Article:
Python.NET and VS2010/.NET 4

I hope this will help some people like me searching for an answer. Several steps were mentioned in the Python for .NET mailing list by other people as well, but I haven’t seen a step-by-step guide. It is not my intention to duplicate other posts in that sense, but rather have all-in-one post.

Here is how I’ve got VS2010 and .NET 4.0 working with the revision 122 of the Python.NET having Python 2.6 installed.


  1. Get the sources (tarball from sourceforge or directly from SVN)
  2. Open the pythonnet.sln with VS2010 and convert to 2010 format (will happen automagically)
  3. [updated] Add the constructorbinding.cs to the Python.Runtime.csproj project (see also this post in the PythonNET mailing list)
  4. Change the target framework to 4. Follow the following step for EACH project
    Right-click on the project name and select “Properties”
    Select the “Application” tab on the left (if not selected yet)
    Change the “Target framework” to “.NET Framework 4”
  5. Open the buildclrmodule.bat and change the following lines (2 times!)

    %windir%\Microsoft.NET\Framework\v2.0.50727\ilasm /nologo /quiet /dll %ILASM_EXTRA_ARGS% /include=%INCLUDE_PATH% /output=%OUTPUT_PATH% %INPUT_PATH%


    %windir%\Microsoft.NET\Framework\v4.0.30319\ilasm /nologo /quiet /dll %ILASM_EXTRA_ARGS% /include=%INCLUDE_PATH% /output=%OUTPUT_PATH% %INPUT_PATH%
  6. Open the and change the lines with the version number in the following piece of code.assembly extern mscorlib
    .publickeytoken = (B7 7A 5C 56 19 34 E0 89 )
    .ver 2:0:0:0


    .ver 4:0:0:0
  7. Recompile the whole solution, ignore the deprecation warnings.

Now you have all necessary files under the pythonnet folder where you have the sources. You need clr.pyd, python.exe and Python.Runtime.dll.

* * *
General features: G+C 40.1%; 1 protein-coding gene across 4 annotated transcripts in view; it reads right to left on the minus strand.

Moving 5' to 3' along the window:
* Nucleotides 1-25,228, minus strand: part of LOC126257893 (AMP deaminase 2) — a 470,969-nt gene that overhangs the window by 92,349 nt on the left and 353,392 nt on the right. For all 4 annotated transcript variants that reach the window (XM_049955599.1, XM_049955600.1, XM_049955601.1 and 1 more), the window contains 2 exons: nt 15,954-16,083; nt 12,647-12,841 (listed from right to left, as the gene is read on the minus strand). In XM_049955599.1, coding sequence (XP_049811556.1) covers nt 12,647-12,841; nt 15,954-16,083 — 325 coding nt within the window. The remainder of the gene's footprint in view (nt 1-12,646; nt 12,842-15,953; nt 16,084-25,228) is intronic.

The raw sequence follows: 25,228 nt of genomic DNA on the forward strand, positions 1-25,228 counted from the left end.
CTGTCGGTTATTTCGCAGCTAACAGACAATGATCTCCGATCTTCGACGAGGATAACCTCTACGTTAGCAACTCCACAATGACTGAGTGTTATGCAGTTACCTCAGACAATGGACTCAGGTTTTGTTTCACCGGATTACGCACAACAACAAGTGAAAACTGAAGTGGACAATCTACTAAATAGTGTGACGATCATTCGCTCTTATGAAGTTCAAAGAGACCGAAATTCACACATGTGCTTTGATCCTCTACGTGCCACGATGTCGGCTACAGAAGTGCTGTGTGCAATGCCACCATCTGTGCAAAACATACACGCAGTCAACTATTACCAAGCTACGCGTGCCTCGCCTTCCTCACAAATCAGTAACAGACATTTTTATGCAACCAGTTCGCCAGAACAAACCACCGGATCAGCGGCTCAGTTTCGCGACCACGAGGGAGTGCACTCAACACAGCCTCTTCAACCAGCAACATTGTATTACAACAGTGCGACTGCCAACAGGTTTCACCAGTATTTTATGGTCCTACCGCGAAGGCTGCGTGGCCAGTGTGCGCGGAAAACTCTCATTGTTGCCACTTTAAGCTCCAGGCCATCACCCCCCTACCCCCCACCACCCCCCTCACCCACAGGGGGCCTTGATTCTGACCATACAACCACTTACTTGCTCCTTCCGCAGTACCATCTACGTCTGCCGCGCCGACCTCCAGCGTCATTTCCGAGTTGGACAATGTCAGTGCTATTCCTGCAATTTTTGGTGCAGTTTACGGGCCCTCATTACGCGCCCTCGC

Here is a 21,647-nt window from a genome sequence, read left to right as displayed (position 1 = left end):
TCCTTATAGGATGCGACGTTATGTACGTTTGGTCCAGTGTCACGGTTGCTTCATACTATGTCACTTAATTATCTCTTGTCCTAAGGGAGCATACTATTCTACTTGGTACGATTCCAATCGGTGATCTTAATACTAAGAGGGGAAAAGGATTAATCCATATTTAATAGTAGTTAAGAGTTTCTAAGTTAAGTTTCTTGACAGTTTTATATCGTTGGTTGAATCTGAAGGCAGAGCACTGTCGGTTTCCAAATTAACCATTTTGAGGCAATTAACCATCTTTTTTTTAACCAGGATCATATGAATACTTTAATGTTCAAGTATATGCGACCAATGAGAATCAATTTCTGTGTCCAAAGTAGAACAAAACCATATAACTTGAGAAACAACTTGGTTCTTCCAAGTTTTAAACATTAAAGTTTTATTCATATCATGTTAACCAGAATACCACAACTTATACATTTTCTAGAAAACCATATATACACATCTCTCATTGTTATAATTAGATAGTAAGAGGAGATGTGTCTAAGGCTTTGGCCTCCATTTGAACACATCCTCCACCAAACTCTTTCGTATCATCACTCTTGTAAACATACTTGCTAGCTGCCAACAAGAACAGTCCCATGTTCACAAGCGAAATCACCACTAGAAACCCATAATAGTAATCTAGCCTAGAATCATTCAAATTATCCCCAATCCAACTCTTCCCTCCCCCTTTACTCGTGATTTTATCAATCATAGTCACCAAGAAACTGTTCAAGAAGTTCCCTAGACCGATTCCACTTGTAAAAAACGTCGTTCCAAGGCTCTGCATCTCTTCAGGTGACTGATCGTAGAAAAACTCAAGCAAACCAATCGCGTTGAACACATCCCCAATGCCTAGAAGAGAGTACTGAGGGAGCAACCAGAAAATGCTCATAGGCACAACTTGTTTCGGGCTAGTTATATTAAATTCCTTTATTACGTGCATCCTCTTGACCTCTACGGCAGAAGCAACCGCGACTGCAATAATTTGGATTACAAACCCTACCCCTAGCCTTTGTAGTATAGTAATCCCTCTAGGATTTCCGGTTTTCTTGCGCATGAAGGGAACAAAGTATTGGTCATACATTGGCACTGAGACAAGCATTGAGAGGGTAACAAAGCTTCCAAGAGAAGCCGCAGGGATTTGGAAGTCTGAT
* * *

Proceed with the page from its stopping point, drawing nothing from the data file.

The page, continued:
• Run the newly compiled python.exe
    Type the following in the interactive prompt

    >>> import System
    >>> print System.Environment.Version

    The last line proves that you’re using the 4.0 runtime. The precompiled binaries available from SourceForge would show


NUnit and “The configuration section for Logging cannot be found in the configuration source.”

This time a leak from my professional life (read “what I am making money with”). I have habit of writing unit tests for all the business logic code, which leads sometimes to over-relying on the outcome of the unit tests, but that is not what I want to share now. In this case the tests that were running happily for several months, but then ‘suddenly’ stopped working on my test machine puzzling me with the following exception:

System.Configuration.ConfigurationErrorsException : The configuration section for Logging cannot be found in the configuration source.

What? I have copied all the files (that’s a ‘normal’ mistake), recompiled, re-checked the contents of them. No luck. So the last resort was to check the opinion of the NUnit (upgraded from NUnit 2.5.2 from 2.5.7) regarding the configuration file to be loaded for the test DLL. While it seemed all OK several times, when I really looked in the details I was not delighted. And here is why.

Open the NUnit configuration under NUnit | Project | Edit | General | Configuration File Name and check carefully what file name it expects to find.

By default NUnit seem to take <dll_name_without_extension>.config, while we had <dll_name>.dll.config. It all worked fine months before, but now it didn’t.

Just changing the file name to the correct one restored the happy green bar in NUnit.

This cost me about half-an-hour of compile-debug-stare-pull-hair exercise :(. Arggghhhh…